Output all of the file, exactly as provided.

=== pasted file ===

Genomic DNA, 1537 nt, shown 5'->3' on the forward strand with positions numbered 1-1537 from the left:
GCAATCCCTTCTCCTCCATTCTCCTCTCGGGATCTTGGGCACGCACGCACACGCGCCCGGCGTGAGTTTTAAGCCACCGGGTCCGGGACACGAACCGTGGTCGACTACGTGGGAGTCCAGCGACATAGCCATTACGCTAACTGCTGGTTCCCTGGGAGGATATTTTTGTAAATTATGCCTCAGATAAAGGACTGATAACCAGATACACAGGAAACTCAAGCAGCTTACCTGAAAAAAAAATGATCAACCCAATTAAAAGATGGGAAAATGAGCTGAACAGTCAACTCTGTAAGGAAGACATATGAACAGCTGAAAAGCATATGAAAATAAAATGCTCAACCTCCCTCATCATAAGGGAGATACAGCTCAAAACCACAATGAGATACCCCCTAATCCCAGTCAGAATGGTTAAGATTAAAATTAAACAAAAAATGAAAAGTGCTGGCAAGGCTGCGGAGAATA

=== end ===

Genomic DNA, 1537 nt, shown 5'->3' on the forward strand with positions numbered 1-1537 from the left:
GCAATCCCTTCTCCTCCATTCTCCTCTCGGGATCTTGGGCACGCACGCACACGCGCCCGGCGTGAGTTTTAAGCCACCGGGTCCGGGACACGAACCGTGGTCGACTACGTGGGAGTCCAGCGACATAGCCATTACGCTAACTGCTGGTTCCCTGGGAGGATATTTTTGTAAATTATGCCTCAGATAAAGGACTGATAACCAGATACACAGGAAACTCAAGCAGCTTACCTGAAAAAAAAATGATCAACCCAATTAAAAGATGGGAAAATGAGCTGAACAGTCAACTCTGTAAGGAAGACATATGAACAGCTGAAAAGCATATGAAAATAAAATGCTCAACCTCCCTCATCATAAGGGAGATACAGCTCAAAACCACAATGAGATACCCCCTAATCCCAGTCAGAATGGTTAAGATTAAAATTAAACAAAAAATGAAAAGTGCTGGCAAGGCTGCGGAGAATA